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The Blue & Gray Press | February 25, 2018

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Staff Editorial: Boy Scouts' rules plant seeds of discrimination in growing minds

The Boy Scouts of America (BSA) is an organization that has existed since 1910; by all accounts, it is an organization that ceased to be newsworthy long ago as it quickly established itself as a part of American culture and has done little to change its image over time. This changed when the BSA announced last week that it was reconsidering keeping in place a long-standing ban on allowing homosexuals to join.

The debate that has resulted brought with it a number of differing opinions from both sides and we at the Bullet believe it is important to address the inherent bigotry that has permeated the organization for nearly a century.

On the front page of the Boy Scouts’ website, their mission statement reads, “The Boy Scouts of America provides a program for young people that builds character, trains them in the responsibilities of participating citizenship and develops personal fitness.”

On the organization’s “About” page it continues, “The Boy Scouts of America believes — and, through over a century of experience, knows — that helping youth is a key to building a more conscientious, responsible and productive society.”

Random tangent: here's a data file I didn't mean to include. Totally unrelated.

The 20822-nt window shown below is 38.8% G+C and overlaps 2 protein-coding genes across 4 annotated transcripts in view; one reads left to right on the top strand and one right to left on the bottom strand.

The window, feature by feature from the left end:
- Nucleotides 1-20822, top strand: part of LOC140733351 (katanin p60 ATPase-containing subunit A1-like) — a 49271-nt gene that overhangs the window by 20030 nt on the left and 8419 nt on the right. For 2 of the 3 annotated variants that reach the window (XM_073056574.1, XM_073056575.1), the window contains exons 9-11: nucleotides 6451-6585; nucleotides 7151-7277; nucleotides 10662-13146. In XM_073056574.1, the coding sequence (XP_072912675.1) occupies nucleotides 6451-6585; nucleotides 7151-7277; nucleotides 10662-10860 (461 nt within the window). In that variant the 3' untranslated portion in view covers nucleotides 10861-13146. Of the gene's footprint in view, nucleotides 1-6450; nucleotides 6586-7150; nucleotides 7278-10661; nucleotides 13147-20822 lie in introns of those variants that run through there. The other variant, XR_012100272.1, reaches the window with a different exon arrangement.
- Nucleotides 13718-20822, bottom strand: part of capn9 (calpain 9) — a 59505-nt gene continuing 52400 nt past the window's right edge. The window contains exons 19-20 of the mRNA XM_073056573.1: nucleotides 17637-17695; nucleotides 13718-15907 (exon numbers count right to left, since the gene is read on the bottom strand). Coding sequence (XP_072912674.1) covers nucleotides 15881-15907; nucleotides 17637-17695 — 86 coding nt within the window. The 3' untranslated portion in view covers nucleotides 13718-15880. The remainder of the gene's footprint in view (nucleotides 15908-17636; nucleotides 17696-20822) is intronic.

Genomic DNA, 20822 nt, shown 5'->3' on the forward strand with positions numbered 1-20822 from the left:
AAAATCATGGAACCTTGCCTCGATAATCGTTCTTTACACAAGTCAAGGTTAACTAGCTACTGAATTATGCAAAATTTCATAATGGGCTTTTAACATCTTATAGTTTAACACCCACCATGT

If their statement is to be believed, then why are the higher-ups using discrimination to forcibly weed out potential members who could help carry out their stated goal? It is easy to understand how a convicted criminal might not be able to contribute to a more productive society, but homosexuals have committed no crime.

It is shameful that an organization that is at the forefront of American society can be taken seriously when their outlook on the world is as aged as they are.

The time a kid is eligible to be a member of the BSA occurs during the part of their life where their perceptions and views of the world are still being shaped. Teaching someone so young, who has no real stake in the world yet, to discriminate against someone for their sexual preference goes against the values the BSA claims to be most associated with.